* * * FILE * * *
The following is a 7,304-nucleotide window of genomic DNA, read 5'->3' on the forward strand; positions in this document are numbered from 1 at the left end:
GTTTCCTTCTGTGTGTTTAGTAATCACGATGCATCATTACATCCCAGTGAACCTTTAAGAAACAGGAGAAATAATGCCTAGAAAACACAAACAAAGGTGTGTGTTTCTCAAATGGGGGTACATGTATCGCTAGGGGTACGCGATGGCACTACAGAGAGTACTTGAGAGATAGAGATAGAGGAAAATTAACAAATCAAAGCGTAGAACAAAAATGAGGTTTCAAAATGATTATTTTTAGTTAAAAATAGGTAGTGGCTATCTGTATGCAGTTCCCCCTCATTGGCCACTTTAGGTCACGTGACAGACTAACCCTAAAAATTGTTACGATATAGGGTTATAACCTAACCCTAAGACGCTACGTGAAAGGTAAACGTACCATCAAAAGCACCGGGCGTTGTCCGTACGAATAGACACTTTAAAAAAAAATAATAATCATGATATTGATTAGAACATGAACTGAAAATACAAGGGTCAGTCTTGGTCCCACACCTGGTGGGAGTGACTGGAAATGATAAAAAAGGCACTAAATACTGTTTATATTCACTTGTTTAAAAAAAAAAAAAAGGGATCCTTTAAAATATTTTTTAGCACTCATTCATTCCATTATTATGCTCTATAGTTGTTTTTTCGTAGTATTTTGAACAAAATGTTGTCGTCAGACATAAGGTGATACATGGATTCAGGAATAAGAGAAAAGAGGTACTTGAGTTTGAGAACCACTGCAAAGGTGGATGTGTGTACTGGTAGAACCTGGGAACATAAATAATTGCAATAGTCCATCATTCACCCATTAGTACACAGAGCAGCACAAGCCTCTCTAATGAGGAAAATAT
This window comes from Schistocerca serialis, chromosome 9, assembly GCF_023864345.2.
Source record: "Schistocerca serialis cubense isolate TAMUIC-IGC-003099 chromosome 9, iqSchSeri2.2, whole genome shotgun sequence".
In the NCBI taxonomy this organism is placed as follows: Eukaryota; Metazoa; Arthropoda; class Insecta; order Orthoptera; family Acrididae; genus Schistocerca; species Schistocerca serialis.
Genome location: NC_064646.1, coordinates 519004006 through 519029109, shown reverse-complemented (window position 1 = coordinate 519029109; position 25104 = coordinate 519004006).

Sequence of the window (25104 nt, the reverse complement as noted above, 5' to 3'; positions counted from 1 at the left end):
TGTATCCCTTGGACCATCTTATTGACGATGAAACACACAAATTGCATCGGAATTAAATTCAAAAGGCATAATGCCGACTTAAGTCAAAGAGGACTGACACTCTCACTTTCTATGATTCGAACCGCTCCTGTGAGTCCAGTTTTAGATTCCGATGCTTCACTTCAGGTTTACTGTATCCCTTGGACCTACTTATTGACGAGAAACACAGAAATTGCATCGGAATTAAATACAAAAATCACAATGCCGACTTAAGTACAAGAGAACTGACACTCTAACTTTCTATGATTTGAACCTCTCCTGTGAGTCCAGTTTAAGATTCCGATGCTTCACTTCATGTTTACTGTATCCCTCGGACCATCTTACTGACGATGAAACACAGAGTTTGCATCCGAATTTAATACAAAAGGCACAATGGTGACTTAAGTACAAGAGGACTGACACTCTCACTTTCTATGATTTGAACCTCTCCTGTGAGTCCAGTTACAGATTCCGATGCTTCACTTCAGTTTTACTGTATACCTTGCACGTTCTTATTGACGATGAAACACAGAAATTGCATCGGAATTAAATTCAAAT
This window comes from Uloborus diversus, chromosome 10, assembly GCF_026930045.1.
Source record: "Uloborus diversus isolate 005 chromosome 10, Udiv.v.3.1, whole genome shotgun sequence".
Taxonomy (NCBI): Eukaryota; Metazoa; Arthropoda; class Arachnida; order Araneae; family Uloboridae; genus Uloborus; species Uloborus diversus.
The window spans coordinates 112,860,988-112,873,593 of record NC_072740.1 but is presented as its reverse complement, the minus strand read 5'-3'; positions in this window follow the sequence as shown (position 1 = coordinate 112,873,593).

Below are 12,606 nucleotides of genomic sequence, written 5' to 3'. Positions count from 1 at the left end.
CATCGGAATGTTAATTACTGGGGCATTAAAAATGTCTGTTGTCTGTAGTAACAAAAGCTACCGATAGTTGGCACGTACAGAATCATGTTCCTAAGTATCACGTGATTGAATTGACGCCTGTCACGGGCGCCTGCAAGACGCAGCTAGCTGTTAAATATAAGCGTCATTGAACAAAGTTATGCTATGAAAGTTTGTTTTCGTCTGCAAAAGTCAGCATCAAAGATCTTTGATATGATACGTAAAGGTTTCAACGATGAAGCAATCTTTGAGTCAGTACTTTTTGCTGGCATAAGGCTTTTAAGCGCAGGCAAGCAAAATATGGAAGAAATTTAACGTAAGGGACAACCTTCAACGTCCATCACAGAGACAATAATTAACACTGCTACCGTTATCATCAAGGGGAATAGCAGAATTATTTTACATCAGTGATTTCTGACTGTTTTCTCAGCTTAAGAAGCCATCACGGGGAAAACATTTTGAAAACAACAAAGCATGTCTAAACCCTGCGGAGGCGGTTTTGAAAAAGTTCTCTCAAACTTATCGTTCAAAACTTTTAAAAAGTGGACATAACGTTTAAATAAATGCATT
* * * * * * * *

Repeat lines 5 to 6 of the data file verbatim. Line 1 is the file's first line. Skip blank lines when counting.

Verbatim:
In the NCBI taxonomy this organism is placed as follows: Eukaryota; Metazoa; Arthropoda; class Insecta; order Orthoptera; family Acrididae; genus Schistocerca; species Schistocerca serialis.
Genome location: NC_064646.1, coordinates 519004006 through 519029109, shown reverse-complemented (window position 1 = coordinate 519029109; position 25104 = coordinate 519004006).